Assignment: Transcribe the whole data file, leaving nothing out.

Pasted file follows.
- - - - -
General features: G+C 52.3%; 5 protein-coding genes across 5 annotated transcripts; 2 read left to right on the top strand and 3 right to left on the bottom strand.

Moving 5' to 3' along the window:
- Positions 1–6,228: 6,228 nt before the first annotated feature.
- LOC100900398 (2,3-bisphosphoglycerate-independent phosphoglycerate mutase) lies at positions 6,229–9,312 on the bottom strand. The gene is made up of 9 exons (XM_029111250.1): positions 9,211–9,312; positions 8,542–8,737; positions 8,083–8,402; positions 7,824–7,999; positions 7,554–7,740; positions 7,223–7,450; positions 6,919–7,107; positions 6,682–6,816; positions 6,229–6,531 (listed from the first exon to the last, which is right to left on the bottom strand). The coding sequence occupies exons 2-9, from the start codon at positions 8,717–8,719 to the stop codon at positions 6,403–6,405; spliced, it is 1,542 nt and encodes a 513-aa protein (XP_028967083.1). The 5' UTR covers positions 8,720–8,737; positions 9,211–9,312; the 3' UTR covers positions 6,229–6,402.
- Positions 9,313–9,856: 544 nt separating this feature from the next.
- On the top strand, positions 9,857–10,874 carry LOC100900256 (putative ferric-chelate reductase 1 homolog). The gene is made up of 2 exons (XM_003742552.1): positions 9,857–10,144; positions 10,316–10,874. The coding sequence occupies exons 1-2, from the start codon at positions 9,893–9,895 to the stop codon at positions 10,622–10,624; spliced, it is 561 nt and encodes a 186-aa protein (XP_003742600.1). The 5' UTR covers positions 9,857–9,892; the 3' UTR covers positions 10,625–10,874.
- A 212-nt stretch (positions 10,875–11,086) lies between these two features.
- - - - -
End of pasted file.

General features: G+C 52.3%; 5 protein-coding genes across 5 annotated transcripts; 2 read left to right on the top strand and 3 right to left on the bottom strand.

Moving 5' to 3' along the window:
- Positions 1–6,228: 6,228 nt before the first annotated feature.
- LOC100900398 (2,3-bisphosphoglycerate-independent phosphoglycerate mutase) lies at positions 6,229–9,312 on the bottom strand. The gene is made up of 9 exons (XM_029111250.1): positions 9,211–9,312; positions 8,542–8,737; positions 8,083–8,402; positions 7,824–7,999; positions 7,554–7,740; positions 7,223–7,450; positions 6,919–7,107; positions 6,682–6,816; positions 6,229–6,531 (listed from the first exon to the last, which is right to left on the bottom strand). The coding sequence occupies exons 2-9, from the start codon at positions 8,717–8,719 to the stop codon at positions 6,403–6,405; spliced, it is 1,542 nt and encodes a 513-aa protein (XP_028967083.1). The 5' UTR covers positions 8,720–8,737; positions 9,211–9,312; the 3' UTR covers positions 6,229–6,402.
- Positions 9,313–9,856: 544 nt separating this feature from the next.
- On the top strand, positions 9,857–10,874 carry LOC100900256 (putative ferric-chelate reductase 1 homolog). The gene is made up of 2 exons (XM_003742552.1): positions 9,857–10,144; positions 10,316–10,874. The coding sequence occupies exons 1-2, from the start codon at positions 9,893–9,895 to the stop codon at positions 10,622–10,624; spliced, it is 561 nt and encodes a 186-aa protein (XP_003742600.1). The 5' UTR covers positions 9,857–9,892; the 3' UTR covers positions 10,625–10,874.
- A 212-nt stretch (positions 10,875–11,086) lies between these two features.